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The Austrian press operates freely under the constitution of 1920, which guarantees all citizens freedom of expression in speech, writing, and print. The constitution also forbids any government censorship of the press or electronic media. Austria has a well-developed system of print and electronic media that provides its citizens with a wide variety of news sources and entertainment.

Newspapers and Periodicals

The Austrian newspaper market is one of the most concentrated in Europe. Three dailies, the Neue Kronen-Zeitung, Täglich Alles, and Kurier, account for more than half of the newspapers sold in the country. By 1993 their daily circulations were 1.1 million, 500,000, and 390,000, respectively, with higher circulations on Sundays. All three specialize in tabloid-style journalism, with a tendency toward sensationalism. Better educated Austrians, especially in the larger cities, read either Die Presse or Der Standard, both high-quality newspapers published in Vienna with circulations of less than 100,000.

As of the early 1990s, a total of seventeen daily newspapers were published in Austria, and thirteen regional editions of some of these papers were published. Since the early 1970s, the importance of political party newspapers has declined precipitously. The SPÖ publishes one newspaper and the ÖVP two, all of which have circulations of less than 100,000. The SPÖ's venerable newspaper, Arbeiterzeitung, established in 1895, was sold to private interests in the late 1980s when the party decided it no longer wished to cover the newspaper's massive losses.

Austria also has many periodicals and magazines. Among the weekly periodicals, Profil, with a circulation of more than 100,000 in 1993, has emerged as one of the best practitioners of investigative journalism in the country. Another weekly magazine, News, has a circulation of more than 200,000, although it was only founded in October 1992. Other periodicals of note include Wochenpresse, a weekly; Trend, a monthly journal devoted to economic news; and Wiener, a monthly.

Rising concern over financial difficulties faced by small publishers led the Austrian government to decide in 1975 that subsidies should be made available to newspapers and magazines meeting certain criteria. For a daily newspaper to receive government funds, it must have a minimum circulation of 10,000 and regional distribution. Weekly newspapers are required to have a minimum circulation of 5,000. Magazines are eligible for funds if they publish between four and forty issues a year. To be considered for funding, a newspaper or magazine must file a formal application with the government. Specific allocations are decided on a case-by-case basis, and various formulas are used to spread the funds among a large number of publications. No single newspaper can receive more than 5 percent of the total budget earmarked for support of the daily press.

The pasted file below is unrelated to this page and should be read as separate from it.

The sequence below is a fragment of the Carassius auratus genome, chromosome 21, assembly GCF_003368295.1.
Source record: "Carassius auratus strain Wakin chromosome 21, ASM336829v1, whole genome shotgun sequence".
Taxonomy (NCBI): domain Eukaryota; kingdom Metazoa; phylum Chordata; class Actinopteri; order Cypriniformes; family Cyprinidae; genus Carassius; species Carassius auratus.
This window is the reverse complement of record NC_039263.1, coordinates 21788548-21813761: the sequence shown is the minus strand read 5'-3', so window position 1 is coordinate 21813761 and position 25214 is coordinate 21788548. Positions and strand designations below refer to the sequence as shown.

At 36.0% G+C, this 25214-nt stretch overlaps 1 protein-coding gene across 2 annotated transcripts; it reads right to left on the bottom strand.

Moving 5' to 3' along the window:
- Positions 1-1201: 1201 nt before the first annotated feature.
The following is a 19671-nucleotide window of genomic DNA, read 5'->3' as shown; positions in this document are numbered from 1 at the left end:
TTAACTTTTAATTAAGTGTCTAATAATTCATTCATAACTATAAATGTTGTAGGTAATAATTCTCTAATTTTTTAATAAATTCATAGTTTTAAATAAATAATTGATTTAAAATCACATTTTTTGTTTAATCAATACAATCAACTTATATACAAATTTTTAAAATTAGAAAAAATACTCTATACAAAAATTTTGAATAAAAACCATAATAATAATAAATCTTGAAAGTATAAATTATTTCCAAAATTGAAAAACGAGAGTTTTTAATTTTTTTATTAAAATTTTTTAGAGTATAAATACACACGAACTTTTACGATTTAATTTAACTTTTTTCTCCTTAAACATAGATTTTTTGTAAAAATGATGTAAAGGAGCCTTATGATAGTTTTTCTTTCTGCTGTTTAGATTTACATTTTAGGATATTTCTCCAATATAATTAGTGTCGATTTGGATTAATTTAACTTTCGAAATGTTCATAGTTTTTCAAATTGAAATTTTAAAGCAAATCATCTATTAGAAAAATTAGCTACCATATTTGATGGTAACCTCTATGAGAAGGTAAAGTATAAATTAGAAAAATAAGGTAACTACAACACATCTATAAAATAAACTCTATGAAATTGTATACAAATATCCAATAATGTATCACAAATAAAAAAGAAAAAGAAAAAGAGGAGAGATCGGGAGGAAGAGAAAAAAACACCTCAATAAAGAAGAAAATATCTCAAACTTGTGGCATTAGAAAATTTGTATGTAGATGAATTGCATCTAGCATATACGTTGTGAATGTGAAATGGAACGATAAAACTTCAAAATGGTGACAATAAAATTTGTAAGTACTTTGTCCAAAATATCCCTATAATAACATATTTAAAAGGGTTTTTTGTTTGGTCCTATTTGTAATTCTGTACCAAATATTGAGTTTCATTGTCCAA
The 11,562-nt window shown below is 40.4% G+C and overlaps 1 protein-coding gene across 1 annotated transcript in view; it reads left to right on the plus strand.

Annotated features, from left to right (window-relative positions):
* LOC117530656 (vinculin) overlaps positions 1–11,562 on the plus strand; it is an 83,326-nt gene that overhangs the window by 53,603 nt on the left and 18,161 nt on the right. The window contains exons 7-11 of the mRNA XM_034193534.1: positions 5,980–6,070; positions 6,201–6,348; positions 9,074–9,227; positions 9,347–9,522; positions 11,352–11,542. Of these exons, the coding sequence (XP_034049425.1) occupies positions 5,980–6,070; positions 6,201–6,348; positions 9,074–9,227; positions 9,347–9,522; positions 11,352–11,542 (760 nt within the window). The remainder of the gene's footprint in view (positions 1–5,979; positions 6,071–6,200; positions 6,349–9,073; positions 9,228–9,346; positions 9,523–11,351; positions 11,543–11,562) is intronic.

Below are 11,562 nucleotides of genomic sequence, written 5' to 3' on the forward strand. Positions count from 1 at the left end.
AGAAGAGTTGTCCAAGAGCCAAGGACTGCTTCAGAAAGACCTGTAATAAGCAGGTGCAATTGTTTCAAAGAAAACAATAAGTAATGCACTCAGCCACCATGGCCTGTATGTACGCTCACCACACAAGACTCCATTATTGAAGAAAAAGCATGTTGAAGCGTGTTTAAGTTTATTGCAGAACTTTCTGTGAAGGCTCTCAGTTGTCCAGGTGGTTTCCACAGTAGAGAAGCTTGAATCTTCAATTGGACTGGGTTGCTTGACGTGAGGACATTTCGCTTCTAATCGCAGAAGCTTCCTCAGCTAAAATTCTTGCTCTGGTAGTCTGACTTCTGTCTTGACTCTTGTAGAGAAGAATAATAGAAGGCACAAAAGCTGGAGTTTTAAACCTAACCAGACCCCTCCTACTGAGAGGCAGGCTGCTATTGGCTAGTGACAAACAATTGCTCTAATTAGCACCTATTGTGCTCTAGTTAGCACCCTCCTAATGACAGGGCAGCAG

In 1982 Austria brought its press laws up to date with the passage of the Federal Law on the Press and Other Journalistic Media, which clarifies the rights of individuals to sue for damages when they believe they have been slandered or defamed by the press. The law establishes maximum amounts of S50,000 for defamation of character and S100,000 for slander. The law stipulates that damages are not to be awarded if it can be shown that the public interest was served by the publication of the material or of allegations in dispute. The law also grants individuals and corporations the right to respond in print to published reports they regard as defamatory. However, a newspaper can refuse to publish a rejoinder if it can prove that the report is not factual. Individuals and corporations may respond only to factual reporting; articles containing editorial opinions and value judgments are not covered by this provision of the press law.

Other provisions of the 1982 law strengthened the rights of journalists. Journalists are guaranteed the right to refuse to collaborate in assignments they regard as incompatible with their ethical convictions. The law also affirms the right of journalists not to divulge their sources in a court of law. The law further states that the government may not place the communications facilities of an organ of the press under surveillance unless it has reason to believe that a crime carrying a sentence of at least ten years may have been committed.

Data as of December 1993

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